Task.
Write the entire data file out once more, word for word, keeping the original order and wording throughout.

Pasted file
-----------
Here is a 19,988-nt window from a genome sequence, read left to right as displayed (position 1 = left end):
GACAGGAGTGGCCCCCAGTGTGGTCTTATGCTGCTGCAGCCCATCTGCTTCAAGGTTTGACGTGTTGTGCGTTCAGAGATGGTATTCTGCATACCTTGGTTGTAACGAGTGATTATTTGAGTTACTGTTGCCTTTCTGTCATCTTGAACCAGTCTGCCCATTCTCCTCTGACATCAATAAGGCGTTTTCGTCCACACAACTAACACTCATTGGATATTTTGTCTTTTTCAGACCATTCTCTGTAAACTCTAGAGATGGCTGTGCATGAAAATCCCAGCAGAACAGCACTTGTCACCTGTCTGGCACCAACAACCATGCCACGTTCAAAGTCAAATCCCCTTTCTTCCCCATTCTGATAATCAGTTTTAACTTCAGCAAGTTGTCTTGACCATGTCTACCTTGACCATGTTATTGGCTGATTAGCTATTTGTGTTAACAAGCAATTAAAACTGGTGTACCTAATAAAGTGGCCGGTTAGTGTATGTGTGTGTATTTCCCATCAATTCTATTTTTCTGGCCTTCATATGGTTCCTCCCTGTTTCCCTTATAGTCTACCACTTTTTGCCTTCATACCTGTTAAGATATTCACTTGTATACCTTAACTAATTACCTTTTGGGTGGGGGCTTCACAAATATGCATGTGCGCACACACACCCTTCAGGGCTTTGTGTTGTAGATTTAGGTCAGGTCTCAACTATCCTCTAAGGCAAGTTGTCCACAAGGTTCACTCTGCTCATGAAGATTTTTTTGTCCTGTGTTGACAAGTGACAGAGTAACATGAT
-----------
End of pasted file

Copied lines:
Here is a 19,988-nt window from a genome sequence, read left to right as displayed (position 1 = left end):
GACAGGAGTGGCCCCCAGTGTGGTCTTATGCTGCTGCAGCCCATCTGCTTCAAGGTTTGACGTGTTGTGCGTTCAGAGATGGTATTCTGCATACCTTGGTTGTAACGAGTGATTATTTGAGTTACTGTTGCCTTTCTGTCATCTTGAACCAGTCTGCCCATTCTCCTCTGACATCAATAAGGCGTTTTCGTCCACACAACTAACACTCATTGGATATTTTGTCTTTTTCAGACCATTCTCTGTAAACTCTAGAGATGGCTGTGCATGAAAATCCCAGCAGAACAGCACTTGTCACCTGTCTGGCACCAACAACCATGCCACGTTCAAAGTCAAATCCCCTTTCTTCCCCATTCTGATAATCAGTTTTAACTTCAGCAAGTTGTCTTGACCATGTCTACCTTGACCATGTTATTGGCTGATTAGCTATTTGTGTTAACAAGCAATTAAAACTGGTGTACCTAATAAAGTGGCCGGTTAGTGTATGTGTGTGTATTTCCCATCAATTCTATTTTTCTGGCCTTCATATGGTTCCTCCCTGTTTCCCTTATAGTCTACCACTTTTTGCCTTCATACCTGTTAAGATATTCACTTGTATACCTTAACTAATTACCTTTTGGGTGGGGGCTTCACAAATATGCATGTGCGCACACACACCCTTCAGGGCTTTGTGTTGTAGATTTAGGTCAGGTCTCAACTATCCTCTAAGGCAAGTTGTCCACAAGGTTCACTCTGCTCATGAAGATTTTTTTGTCCTGTGTTGACAAGTGACAGAGTAACATGAT